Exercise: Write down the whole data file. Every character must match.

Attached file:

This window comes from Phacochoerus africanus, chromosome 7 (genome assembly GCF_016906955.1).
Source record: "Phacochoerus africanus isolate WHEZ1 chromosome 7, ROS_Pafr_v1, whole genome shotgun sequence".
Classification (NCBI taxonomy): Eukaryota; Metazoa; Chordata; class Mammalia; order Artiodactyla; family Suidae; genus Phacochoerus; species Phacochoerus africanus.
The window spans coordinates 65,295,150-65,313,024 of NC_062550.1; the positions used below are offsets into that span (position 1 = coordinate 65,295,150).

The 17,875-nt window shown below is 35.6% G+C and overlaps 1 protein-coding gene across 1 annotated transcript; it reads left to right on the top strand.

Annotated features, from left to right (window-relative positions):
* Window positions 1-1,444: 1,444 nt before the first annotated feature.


This window comes from Phacochoerus africanus, chromosome 7 (genome assembly GCF_016906955.1).
Source record: "Phacochoerus africanus isolate WHEZ1 chromosome 7, ROS_Pafr_v1, whole genome shotgun sequence".
Classification (NCBI taxonomy): Eukaryota; Metazoa; Chordata; class Mammalia; order Artiodactyla; family Suidae; genus Phacochoerus; species Phacochoerus africanus.
The window spans coordinates 65,295,150-65,313,024 of NC_062550.1; the positions used below are offsets into that span (position 1 = coordinate 65,295,150).

The 17,875-nt window shown below is 35.6% G+C and overlaps 1 protein-coding gene across 1 annotated transcript; it reads left to right on the top strand.

Annotated features, from left to right (window-relative positions):
* Window positions 1-1,444: 1,444 nt before the first annotated feature.